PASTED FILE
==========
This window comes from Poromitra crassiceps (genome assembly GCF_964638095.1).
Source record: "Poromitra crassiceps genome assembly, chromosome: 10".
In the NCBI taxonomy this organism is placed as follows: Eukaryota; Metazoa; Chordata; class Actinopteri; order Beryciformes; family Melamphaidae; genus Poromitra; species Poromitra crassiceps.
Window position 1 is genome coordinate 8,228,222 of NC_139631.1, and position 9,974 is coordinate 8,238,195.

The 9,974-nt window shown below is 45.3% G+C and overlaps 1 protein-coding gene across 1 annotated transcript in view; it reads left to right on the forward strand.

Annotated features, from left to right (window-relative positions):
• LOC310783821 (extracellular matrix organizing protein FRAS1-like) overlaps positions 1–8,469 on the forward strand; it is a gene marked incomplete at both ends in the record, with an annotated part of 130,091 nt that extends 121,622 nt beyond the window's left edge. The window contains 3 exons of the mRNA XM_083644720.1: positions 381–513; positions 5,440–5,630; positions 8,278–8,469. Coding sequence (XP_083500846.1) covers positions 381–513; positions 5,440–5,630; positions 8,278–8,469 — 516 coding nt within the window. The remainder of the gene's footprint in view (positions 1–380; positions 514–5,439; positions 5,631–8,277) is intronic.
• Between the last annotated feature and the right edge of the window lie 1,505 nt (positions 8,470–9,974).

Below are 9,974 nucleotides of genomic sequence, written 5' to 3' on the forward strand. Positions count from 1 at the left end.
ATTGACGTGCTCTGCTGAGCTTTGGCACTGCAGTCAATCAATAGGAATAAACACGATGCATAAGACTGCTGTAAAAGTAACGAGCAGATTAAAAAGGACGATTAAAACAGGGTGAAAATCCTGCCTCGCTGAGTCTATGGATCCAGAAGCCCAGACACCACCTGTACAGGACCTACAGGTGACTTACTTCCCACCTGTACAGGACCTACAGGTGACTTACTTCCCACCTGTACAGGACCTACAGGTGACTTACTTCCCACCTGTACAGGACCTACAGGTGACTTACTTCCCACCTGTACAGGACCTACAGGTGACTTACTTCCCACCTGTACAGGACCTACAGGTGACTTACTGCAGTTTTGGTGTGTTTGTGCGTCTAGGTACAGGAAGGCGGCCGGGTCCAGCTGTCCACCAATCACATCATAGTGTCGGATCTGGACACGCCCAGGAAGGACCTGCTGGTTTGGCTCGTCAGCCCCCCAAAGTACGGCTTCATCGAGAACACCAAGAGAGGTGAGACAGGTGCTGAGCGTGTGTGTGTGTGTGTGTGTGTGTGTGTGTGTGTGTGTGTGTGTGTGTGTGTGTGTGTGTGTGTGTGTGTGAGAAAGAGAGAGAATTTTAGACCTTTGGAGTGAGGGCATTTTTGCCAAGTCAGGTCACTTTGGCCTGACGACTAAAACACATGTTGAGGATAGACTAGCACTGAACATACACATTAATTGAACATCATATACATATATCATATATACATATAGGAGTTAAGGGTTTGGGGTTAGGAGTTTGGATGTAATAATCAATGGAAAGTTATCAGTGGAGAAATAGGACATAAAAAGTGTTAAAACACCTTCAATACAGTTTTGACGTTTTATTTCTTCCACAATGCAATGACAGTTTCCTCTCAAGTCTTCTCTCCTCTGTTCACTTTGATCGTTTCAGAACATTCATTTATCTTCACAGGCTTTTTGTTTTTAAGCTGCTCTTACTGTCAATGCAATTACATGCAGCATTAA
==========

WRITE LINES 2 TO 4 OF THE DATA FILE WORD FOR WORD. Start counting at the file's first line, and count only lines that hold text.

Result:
Source record: "Poromitra crassiceps genome assembly, chromosome: 10".
In the NCBI taxonomy this organism is placed as follows: Eukaryota; Metazoa; Chordata; class Actinopteri; order Beryciformes; family Melamphaidae; genus Poromitra; species Poromitra crassiceps.
Window position 1 is genome coordinate 8,228,222 of NC_139631.1, and position 9,974 is coordinate 8,238,195.